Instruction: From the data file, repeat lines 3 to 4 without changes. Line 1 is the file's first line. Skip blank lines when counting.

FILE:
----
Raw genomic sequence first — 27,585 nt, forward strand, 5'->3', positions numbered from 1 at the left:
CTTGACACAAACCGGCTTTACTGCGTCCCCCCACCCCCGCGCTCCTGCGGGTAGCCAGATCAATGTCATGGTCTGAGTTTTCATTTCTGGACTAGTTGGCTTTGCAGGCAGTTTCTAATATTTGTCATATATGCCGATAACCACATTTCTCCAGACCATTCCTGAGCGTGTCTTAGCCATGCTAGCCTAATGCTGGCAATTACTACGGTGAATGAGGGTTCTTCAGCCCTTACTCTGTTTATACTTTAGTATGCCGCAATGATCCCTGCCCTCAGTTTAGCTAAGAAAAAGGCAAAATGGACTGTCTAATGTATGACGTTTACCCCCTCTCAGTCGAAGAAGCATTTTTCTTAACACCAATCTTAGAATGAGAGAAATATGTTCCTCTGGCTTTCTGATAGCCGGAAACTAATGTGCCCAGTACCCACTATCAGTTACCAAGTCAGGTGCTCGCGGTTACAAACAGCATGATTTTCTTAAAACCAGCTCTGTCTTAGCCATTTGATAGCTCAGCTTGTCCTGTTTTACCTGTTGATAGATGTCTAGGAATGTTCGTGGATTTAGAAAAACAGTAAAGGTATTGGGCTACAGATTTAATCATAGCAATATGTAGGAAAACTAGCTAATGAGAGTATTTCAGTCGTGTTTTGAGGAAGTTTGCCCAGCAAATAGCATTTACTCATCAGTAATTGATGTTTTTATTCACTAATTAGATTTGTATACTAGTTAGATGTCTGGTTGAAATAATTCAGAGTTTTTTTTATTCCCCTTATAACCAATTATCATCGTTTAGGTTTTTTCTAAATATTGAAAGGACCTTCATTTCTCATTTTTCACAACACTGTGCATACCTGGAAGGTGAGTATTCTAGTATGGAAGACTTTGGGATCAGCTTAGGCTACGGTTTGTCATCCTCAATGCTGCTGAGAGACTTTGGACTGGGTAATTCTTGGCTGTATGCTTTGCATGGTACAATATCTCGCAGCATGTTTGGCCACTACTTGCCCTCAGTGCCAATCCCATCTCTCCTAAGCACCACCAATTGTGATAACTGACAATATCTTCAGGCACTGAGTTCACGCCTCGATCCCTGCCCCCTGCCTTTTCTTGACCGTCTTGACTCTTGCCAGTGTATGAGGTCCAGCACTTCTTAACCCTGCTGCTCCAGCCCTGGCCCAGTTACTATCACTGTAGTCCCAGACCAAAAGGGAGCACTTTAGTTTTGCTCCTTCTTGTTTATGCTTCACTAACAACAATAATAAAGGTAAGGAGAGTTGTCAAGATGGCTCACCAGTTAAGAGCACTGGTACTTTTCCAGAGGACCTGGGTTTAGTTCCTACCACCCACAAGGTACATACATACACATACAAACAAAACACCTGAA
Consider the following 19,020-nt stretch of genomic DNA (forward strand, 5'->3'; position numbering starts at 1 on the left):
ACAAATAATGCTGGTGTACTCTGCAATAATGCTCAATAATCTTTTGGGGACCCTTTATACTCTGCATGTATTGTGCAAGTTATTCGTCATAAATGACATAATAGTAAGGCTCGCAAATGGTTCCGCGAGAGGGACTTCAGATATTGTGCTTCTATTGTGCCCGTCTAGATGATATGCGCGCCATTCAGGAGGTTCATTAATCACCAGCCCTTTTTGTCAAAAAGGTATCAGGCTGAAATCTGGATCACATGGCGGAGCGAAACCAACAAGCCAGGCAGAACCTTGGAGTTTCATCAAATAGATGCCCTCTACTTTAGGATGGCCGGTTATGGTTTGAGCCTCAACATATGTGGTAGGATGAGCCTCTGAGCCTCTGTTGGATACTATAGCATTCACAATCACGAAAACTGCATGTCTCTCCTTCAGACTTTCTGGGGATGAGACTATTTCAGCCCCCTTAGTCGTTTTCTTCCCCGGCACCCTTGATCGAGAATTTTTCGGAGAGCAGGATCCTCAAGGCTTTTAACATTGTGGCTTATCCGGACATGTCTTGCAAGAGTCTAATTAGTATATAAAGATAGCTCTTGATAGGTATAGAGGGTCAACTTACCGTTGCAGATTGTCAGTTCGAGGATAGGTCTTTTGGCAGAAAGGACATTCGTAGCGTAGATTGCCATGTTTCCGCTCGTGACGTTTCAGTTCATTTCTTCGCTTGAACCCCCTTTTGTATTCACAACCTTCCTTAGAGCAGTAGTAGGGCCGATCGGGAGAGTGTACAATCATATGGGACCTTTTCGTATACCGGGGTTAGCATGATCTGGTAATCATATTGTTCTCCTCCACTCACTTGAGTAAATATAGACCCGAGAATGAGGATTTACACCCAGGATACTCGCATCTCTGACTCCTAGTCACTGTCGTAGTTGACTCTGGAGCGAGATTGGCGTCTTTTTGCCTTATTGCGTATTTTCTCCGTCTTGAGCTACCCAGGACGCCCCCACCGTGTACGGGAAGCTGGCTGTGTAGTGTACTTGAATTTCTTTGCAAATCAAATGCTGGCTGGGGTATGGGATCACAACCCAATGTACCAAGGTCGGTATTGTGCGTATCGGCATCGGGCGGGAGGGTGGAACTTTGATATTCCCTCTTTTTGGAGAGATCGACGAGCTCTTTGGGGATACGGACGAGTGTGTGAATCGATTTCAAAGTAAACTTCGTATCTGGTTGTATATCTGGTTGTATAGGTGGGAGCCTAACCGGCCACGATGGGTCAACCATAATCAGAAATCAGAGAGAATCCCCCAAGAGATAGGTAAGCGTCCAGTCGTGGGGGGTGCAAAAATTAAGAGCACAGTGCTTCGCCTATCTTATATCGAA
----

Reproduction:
Consider the following 19,020-nt stretch of genomic DNA (forward strand, 5'->3'; position numbering starts at 1 on the left):
ACAAATAATGCTGGTGTACTCTGCAATAATGCTCAATAATCTTTTGGGGACCCTTTATACTCTGCATGTATTGTGCAAGTTATTCGTCATAAATGACATAATAGTAAGGCTCGCAAATGGTTCCGCGAGAGGGACTTCAGATATTGTGCTTCTATTGTGCCCGTCTAGATGATATGCGCGCCATTCAGGAGGTTCATTAATCACCAGCCCTTTTTGTCAAAAAGGTATCAGGCTGAAATCTGGATCACATGGCGGAGCGAAACCAACAAGCCAGGCAGAACCTTGGAGTTTCATCAAATAGATGCCCTCTACTTTAGGATGGCCGGTTATGGTTTGAGCCTCAACATATGTGGTAGGATGAGCCTCTGAGCCTCTGTTGGATACTATAGCATTCACAATCACGAAAACTGCATGTCTCTCCTTCAGACTTTCTGGGGATGAGACTATTTCAGCCCCCTTAGTCGTTTTCTTCCCCGGCACCCTTGATCGAGAATTTTTCGGAGAGCAGGATCCTCAAGGCTTTTAACATTGTGGCTTATCCGGACATGTCTTGCAAGAGTCTAATTAGTATATAAAGATAGCTCTTGATAGGTATAGAGGGTCAACTTACCGTTGCAGATTGTCAGTTCGAGGATAGGTCTTTTGGCAGAAAGGACATTCGTAGCGTAGATTGCCATGTTTCCGCTCGTGACGTTTCAGTTCATTTCTTCGCTTGAACCCCCTTTTGTATTCACAACCTTCCTTAGAGCAGTAGTAGGGCCGATCGGGAGAGTGTACAATCATATGGGACCTTTTCGTATACCGGGGTTAGCATGATCTGGTAATCATATTGTTCTCCTCCACTCACTTGAGTAAATATAGACCCGAGAATGAGGATTTACACCCAGGATACTCGCATCTCTGACTCCTAGTCACTGTCGTAGTTGACTCTGGAGCGAGATTGGCGTCTTTTTGCCTTATTGCGTATTTTCTCCGTCTTGAGCTACCCAGGACGCCCCCACCGTGTACGGGAAGCTGGCTGTGTAGTGTACTTGAATTTCTTTGCAAATCAAATGCTGGCTGGGGTATGGGATCACAACCCAATGTACCAAGGTCGGTATTGTGCGTATCGGCATCGGGCGGGAGGGTGGAACTTTGATATTCCCTCTTTTTGGAGAGATCGACGAGCTCTTTGGGGATACGGACGAGTGTGTGAATCGATTTCAAAGTAAACTTCGTATCTGGTTGTATATCTGGTTGTATAGGTGGGAGCCTAACCGGCCACGATGGGTCAACCATAATCAGAAATCAGAGAGAATCCCCCAAGAGATAGGTAAGCGTCCAGTCGTGGGGGGTGCAAAAATTAAGAGCACAGTGCTTCGCCTATCTTATATCGAA